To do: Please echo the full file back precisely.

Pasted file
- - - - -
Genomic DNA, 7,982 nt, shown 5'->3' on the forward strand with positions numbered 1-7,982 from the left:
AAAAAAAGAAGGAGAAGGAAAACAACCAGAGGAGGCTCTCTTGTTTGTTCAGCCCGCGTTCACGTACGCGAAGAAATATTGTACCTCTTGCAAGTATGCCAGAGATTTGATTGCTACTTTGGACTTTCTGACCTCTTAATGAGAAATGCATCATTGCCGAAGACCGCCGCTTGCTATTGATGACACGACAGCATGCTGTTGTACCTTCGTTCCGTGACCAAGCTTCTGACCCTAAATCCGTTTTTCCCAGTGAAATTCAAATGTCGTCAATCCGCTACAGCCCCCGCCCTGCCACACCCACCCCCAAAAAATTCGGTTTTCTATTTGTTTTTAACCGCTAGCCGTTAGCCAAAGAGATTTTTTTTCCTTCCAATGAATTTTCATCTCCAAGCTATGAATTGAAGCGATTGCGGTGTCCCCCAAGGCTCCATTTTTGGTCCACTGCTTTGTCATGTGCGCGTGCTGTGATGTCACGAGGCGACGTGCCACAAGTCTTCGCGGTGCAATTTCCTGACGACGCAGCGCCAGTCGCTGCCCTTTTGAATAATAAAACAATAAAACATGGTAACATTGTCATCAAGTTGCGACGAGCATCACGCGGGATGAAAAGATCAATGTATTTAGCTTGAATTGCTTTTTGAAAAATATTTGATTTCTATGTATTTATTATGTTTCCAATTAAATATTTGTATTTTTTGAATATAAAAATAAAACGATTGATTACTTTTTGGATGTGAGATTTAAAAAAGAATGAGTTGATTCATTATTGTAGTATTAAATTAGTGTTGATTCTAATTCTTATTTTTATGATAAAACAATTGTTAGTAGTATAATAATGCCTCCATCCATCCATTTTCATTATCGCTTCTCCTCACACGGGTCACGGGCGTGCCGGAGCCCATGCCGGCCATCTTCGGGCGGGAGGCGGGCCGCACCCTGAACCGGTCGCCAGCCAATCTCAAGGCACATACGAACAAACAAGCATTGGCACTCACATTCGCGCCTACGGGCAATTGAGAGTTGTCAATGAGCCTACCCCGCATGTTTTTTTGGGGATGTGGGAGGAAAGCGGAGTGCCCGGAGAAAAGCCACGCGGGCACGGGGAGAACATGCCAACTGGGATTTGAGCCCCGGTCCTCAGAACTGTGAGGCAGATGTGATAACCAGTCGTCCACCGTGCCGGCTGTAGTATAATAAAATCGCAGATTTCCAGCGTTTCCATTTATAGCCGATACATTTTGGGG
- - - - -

Genomic DNA, 7,982 nt, shown 5'->3' on the forward strand with positions numbered 1-7,982 from the left:
AAAAAAAGAAGGAGAAGGAAAACAACCAGAGGAGGCTCTCTTGTTTGTTCAGCCCGCGTTCACGTACGCGAAGAAATATTGTACCTCTTGCAAGTATGCCAGAGATTTGATTGCTACTTTGGACTTTCTGACCTCTTAATGAGAAATGCATCATTGCCGAAGACCGCCGCTTGCTATTGATGACACGACAGCATGCTGTTGTACCTTCGTTCCGTGACCAAGCTTCTGACCCTAAATCCGTTTTTCCCAGTGAAATTCAAATGTCGTCAATCCGCTACAGCCCCCGCCCTGCCACACCCACCCCCAAAAAATTCGGTTTTCTATTTGTTTTTAACCGCTAGCCGTTAGCCAAAGAGATTTTTTTTCCTTCCAATGAATTTTCATCTCCAAGCTATGAATTGAAGCGATTGCGGTGTCCCCCAAGGCTCCATTTTTGGTCCACTGCTTTGTCATGTGCGCGTGCTGTGATGTCACGAGGCGACGTGCCACAAGTCTTCGCGGTGCAATTTCCTGACGACGCAGCGCCAGTCGCTGCCCTTTTGAATAATAAAACAATAAAACATGGTAACATTGTCATCAAGTTGCGACGAGCATCACGCGGGATGAAAAGATCAATGTATTTAGCTTGAATTGCTTTTTGAAAAATATTTGATTTCTATGTATTTATTATGTTTCCAATTAAATATTTGTATTTTTTGAATATAAAAATAAAACGATTGATTACTTTTTGGATGTGAGATTTAAAAAAGAATGAGTTGATTCATTATTGTAGTATTAAATTAGTGTTGATTCTAATTCTTATTTTTATGATAAAACAATTGTTAGTAGTATAATAATGCCTCCATCCATCCATTTTCATTATCGCTTCTCCTCACACGGGTCACGGGCGTGCCGGAGCCCATGCCGGCCATCTTCGGGCGGGAGGCGGGCCGCACCCTGAACCGGTCGCCAGCCAATCTCAAGGCACATACGAACAAACAAGCATTGGCACTCACATTCGCGCCTACGGGCAATTGAGAGTTGTCAATGAGCCTACCCCGCATGTTTTTTTGGGGATGTGGGAGGAAAGCGGAGTGCCCGGAGAAAAGCCACGCGGGCACGGGGAGAACATGCCAACTGGGATTTGAGCCCCGGTCCTCAGAACTGTGAGGCAGATGTGATAACCAGTCGTCCACCGTGCCGGCTGTAGTATAATAAAATCGCAGATTTCCAGCGTTTCCATTTATAGCCGATACATTTTGGGG